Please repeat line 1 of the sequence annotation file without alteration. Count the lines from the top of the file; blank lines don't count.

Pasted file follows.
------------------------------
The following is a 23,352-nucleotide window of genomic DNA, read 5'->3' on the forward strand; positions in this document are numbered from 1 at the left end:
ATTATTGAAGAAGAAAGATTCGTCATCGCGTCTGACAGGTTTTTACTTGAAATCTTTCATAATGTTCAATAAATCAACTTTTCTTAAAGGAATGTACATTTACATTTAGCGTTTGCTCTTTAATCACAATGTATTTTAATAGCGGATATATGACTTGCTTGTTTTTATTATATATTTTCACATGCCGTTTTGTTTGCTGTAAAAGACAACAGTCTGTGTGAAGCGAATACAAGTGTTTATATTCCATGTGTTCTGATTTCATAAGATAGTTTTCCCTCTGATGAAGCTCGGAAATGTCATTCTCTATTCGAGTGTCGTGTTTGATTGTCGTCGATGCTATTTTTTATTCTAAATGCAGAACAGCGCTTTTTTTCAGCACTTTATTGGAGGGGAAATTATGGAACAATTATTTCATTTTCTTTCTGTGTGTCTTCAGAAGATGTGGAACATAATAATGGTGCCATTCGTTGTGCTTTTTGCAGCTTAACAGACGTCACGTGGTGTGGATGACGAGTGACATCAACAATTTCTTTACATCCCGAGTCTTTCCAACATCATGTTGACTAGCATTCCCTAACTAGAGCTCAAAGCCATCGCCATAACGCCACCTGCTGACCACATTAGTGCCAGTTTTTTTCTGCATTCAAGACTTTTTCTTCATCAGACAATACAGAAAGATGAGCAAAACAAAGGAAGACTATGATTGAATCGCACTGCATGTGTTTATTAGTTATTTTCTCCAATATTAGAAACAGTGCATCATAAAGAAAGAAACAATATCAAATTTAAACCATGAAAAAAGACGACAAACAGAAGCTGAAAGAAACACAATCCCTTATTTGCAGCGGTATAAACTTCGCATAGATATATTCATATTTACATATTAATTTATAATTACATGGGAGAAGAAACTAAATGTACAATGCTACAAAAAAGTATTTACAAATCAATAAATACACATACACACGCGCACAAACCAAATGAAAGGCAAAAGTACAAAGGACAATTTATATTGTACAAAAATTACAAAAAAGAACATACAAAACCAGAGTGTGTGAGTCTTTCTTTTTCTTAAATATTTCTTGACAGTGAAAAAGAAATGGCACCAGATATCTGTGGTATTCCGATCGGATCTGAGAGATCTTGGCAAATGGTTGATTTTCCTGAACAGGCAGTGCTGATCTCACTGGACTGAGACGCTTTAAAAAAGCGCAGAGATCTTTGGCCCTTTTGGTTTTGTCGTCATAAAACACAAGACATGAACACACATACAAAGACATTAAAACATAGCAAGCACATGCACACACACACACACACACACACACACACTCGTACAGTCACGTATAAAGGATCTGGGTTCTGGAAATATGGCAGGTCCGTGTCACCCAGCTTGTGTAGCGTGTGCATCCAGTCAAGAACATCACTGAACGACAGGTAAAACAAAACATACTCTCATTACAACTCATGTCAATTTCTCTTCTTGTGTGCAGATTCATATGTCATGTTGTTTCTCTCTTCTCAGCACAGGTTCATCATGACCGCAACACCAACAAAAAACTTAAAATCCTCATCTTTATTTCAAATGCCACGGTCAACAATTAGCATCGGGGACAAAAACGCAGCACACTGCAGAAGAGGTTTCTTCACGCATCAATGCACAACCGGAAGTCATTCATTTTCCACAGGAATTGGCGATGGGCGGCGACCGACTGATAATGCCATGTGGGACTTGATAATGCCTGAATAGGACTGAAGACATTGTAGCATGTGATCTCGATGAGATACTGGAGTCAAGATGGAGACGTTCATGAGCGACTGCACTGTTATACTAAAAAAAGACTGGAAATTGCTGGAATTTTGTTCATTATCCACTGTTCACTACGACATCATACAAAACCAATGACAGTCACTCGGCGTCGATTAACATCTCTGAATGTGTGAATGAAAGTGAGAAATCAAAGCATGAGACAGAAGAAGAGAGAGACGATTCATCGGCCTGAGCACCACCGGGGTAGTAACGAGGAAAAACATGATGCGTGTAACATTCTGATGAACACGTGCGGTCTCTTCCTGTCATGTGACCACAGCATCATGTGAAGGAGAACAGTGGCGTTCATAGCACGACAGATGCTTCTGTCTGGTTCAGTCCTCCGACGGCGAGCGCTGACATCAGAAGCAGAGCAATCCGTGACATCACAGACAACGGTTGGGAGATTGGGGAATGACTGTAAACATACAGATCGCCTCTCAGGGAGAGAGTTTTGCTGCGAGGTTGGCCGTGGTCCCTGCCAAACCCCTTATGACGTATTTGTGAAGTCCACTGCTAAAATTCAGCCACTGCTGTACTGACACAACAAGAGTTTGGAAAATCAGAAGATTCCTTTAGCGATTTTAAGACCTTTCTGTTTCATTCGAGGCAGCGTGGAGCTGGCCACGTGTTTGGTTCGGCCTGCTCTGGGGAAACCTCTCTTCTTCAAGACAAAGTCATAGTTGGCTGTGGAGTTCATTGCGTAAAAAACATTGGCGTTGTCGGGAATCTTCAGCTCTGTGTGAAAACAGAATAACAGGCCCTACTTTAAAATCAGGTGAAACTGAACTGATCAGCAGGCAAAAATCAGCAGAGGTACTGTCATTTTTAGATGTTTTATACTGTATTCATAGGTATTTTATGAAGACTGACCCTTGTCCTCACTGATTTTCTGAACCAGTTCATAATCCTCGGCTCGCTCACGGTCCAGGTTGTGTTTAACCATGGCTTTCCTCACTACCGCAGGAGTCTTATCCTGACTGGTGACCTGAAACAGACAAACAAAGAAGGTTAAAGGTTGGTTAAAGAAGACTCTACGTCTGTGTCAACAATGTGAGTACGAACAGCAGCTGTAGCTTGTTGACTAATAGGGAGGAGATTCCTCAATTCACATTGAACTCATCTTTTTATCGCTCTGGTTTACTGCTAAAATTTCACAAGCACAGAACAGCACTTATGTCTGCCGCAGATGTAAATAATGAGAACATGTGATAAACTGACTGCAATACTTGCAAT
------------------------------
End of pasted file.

The following is a 23,352-nucleotide window of genomic DNA, read 5'->3' on the forward strand; positions in this document are numbered from 1 at the left end: